Los Angeles Times

Virgen: Mr. Irrelevant for a reason

Do you believe everything happens for a reason?

Lonnie Ballentine does. He's known as Mr. Irrelevant, but he holds his beliefs very relevant and in some cases, reverent.

He says he's a believer and knows there's a reason he was selected as the final player in the 2014 NFL Draft. There's a reason a boy who became a man in Memphis, Tenn. would end up in the Newport Beach waters on a surfboard doing his best to ride waves and show what he calls swag.

That's his confidence.

"To me it's all about swag," said Ballentine as he sat on the patio near the pool at the Island Hotel just before an Arrival Party at the Dunes. "You gotta go out there like: 'I can do this.' Saying: 'I got swag about myself and I know I can hop on that board and make something happen.'"

Ballentine used his confidence to surf Wednesday morning at 30th Street, starting a full day of fun during the 39th Irrelevant Week in Newport Beach.

Ballentine, a free safety out of Memphis selected No. 256 by the Houston Texans, stood up on his board for about two seconds, making his coach Jeff Cyr very proud.

He also made his family proud and happy, fulfillment during another gorgeous, sunny day in Newport Beach.

So what does Ballentine's wife think of her husband being the 39th Mr. Irrelevant?

"He's gonna be relevant," Brittany said. "Just wait on it."

The couple brought their two daughters, London, 4, and Laila, 2.

London hasn't been able to stop talking about Disneyland, as the girl is looking forward to Friday's big family event where Dad will be "honored" as Mr. Irrelevant.

Ballentine and his wife know Laila is also here for a reason.

The 2-year-old was born Down syndrome. This year's charity for Irrelevant Week, as part of the Foundation of the Undefeated, is Southern California Special Olympics.

The Foundation for the Undefeated champions stories of perseverance.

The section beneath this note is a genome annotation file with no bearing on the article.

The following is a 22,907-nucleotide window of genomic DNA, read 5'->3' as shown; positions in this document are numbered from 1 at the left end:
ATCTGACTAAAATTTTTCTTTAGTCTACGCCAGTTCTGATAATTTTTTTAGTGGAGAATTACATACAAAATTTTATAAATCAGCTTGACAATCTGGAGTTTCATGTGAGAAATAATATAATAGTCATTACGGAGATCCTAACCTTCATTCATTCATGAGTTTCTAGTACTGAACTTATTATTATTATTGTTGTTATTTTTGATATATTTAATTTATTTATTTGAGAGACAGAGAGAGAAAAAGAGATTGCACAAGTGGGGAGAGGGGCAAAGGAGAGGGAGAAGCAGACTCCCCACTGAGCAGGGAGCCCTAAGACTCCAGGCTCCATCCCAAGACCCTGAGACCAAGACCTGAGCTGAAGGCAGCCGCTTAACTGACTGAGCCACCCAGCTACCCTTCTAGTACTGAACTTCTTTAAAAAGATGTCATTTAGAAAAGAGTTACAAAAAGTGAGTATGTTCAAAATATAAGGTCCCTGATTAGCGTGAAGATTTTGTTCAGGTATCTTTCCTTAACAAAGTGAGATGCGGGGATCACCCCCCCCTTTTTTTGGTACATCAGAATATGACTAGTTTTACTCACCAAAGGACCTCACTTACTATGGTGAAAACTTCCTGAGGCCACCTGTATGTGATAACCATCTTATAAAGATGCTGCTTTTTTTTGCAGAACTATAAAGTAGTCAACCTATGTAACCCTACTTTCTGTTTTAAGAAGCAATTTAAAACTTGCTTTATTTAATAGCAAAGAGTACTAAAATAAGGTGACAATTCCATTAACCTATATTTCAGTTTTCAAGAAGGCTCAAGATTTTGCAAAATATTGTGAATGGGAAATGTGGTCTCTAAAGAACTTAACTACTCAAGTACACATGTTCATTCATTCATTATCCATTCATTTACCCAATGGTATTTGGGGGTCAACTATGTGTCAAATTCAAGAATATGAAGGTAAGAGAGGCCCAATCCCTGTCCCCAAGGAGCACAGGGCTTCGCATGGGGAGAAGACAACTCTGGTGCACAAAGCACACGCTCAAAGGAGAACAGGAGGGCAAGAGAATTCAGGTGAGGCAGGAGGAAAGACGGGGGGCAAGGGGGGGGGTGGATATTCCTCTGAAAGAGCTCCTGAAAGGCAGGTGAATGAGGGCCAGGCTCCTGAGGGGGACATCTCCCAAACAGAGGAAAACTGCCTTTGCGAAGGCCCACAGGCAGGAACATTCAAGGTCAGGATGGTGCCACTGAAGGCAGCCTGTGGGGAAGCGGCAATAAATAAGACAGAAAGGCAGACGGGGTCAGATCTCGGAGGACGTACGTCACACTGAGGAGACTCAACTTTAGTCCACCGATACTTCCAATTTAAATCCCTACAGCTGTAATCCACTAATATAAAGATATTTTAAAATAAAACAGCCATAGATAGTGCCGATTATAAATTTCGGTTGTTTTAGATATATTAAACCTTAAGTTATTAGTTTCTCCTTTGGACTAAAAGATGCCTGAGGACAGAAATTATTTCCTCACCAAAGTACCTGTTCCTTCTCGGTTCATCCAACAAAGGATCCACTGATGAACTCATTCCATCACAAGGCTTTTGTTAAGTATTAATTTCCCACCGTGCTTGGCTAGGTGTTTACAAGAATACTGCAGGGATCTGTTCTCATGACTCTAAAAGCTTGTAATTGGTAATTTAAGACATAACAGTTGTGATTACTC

Ballentine and his family know about perseverance.

"We found out that she had Down syndrome a little after birth," Brittany said. "I wouldn't trade this experience for anything in the world. She's amazing. We enjoy every thing with her. She's just as normal as any other child. She opened up our eyes to a lot of things. We love her so much."

Mr. Irrelevant said his strong family circle has provided him strength to accomplish great feats in football, and to be a devoted father and husband. He said he became excited when he learned of this year's charity.

"People don't understand how much joy they can bring to you and how much joy you can bring to them," Ballentine said of those with Down syndrome. "Just being able to go out there and interact with them it's fun."

I was grateful to share stories of our girls with Ballentine, as my daughter was born Down syndrome.

Throughout the day, it was evident that Ballentine was very welcoming and compassionate.

He met many people, even random customers at Mutt Lynch's for lunch. That's where he posed for photos with Rick Rahe of Rancho Santa Margarita. Rahe's grandson Jeff Baca, who played football at Mission Viejo and UCLA, is now an offensive guard for the Minnesota Vikings.

Ballentine and his family then went sailing in Newport Harbor aboard Amante with local skipper Buddy Richley and his brother, Tim.

Grandma Gloria Marsh, Brittany's grandmother, became sick during the sailing trip. But she appeared to still enjoy the day.

Someone asked Grandma Gloria if she ever wanted to sail again and Gloria said, "Yes, I do."

"Live with a smile," Ballentine said. "My Grandma [Gloria] taught me that. Even though life gets you upset, you have to smile. I just try to be like that. Like Laila, she's happy all the time. She never has a moment when she is sad."

Ballentine and his family had plenty of reason to be happy at the Arrival Party. His family also included his mother, Sheila, his aunt Debra, Brittany's mother, Anita, and Grandma Gloria.

They all watched as Ballentine received a proclamation from Mayor Rush Hill and a boatload of gifts. Ballentine raised his eyebrows in disbelief when gifts were dropped in a rubber raft by Costa Mesa High cheerleaders.

Later, he was taught how to Texas two-step and then danced the Electric Slide.

Into the night, Ballentine visited the Wild Goose on 17th Street in Costa Mesa. He got behind the bar to mix a few drinks. But he didn't want many for him to sip.

He knew he had to go through a spin workout in the morning at GRIT Cycle in Costa Mesa. He wanted to help raise money for Southern California Special Olympics.

He wants to make sure he is here for a reason.

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